Much of the wording governing Local Boards is exactly the same as that governing Community Boards, except that Local Boards are part of the Auckland Council structure, not the community structure--which is not a good move from the point of view of democracy: their precious independence has gone. And the agreement between the Council and the Boards has a different label. But Local Boards, just like Community Boards, do not have control over local staff. They cannot hire and fire. All staff are controlled from the centre.

This statement on page 12 in the ATA's puffery is a killer: 'The purpose of the local boards is to enable democratic decision-making by, and on behalf of, communities within the local board area, and to promote the social, economic, environmental, and cultural well-being of communities within the local board area. Local Board are part of the Auckland Council, so they do not need to have their own powers to acquire, hold, or dispose of property, or appoint, suspend, or remove employees. They are not community boards, a committee of the governing body or incorporated bodies.'

Note the weasel-words 'so they do not need...' A logical connection is pretended, but there is no such connection. For real local control they need those powers. That is obvious. But they are not being given them.

In contrast, Community Boards in Thames-Coromandel can second staff for projects of their own. Auckland's Local Boards will have to wait at the CEO's door, cap in hand. 'Please sir...'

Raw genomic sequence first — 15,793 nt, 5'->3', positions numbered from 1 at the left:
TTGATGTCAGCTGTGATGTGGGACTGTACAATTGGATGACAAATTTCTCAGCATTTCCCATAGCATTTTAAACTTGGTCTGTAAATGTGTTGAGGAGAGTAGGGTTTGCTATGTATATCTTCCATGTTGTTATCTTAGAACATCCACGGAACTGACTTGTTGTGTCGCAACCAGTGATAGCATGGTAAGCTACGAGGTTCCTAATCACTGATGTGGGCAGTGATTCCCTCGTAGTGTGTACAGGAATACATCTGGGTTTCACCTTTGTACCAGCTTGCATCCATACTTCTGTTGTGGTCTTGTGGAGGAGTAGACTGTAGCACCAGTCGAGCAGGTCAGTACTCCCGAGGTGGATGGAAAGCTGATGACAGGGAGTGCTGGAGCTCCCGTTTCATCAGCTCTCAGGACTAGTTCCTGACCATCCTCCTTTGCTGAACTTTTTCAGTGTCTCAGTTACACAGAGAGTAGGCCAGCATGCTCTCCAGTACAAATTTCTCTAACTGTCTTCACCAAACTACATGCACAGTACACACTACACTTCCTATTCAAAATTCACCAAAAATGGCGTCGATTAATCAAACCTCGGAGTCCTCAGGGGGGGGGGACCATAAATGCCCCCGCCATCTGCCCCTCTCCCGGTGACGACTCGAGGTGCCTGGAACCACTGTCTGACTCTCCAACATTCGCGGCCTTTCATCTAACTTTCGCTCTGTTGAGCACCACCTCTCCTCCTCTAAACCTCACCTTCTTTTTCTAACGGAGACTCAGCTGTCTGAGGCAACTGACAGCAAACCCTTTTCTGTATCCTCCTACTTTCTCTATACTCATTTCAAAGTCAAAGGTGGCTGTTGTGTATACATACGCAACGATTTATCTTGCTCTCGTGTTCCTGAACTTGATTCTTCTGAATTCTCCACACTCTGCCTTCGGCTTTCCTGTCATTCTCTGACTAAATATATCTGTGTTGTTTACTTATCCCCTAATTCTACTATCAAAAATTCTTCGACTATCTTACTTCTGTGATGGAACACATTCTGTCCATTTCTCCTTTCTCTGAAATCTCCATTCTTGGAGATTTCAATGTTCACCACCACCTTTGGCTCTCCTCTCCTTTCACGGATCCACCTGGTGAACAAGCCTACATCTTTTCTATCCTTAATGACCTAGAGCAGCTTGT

If we get a Council that is not on our side, as Waiheke has now, it will be struggle and battle all the way. And ditto if that huge, powerful, centrally-controlled bureaucracy wants something different to what the Local Board wants.

If we had a re-run of the rubbish contract saga under this new regime the outcome would be exactly the same.

The fact that councillors do not sit on the Local Boards as they do now means that there will be no direct contact between the Boards and the Council at that level.

The only bright spot in the ATA's document is in the discussion on page 25 on the role of Local Boards in such things as libraries, in which it says they should decide what new library buildings should be. So we can take them at their word and enlist their support to get the library we want--i.e., a library, not a libary/service-centre. The budget has been allocated, but the building is not what we want, so we can ask the ATA to approve funds only for what we want.

Words are easy. So are lies. Auckland City Council's governance statement trumpets 'subsidiarity'--i.e., decisions made at the lowest possible level. Do they do that? No. They treat Community Board with contempt. So the trumpeting is arrant lies.

Legislation is like the lock on your door. It only keeps honest people out. You cannot legislate honesty, integrity, adherence to human rights, local determination. The dishonest, the knaves, the liars, the fools, the incompetent will still be what they are. If they are in power all we will get is YMCA--yesterday's muck cooked again.

Does Waiheke need this monstrous edifice? No. And Great Barrier even less (it used to be run by three people; now it will have 6000). Both communities can run themselves far better than any unsympathetic mainland empire ever could.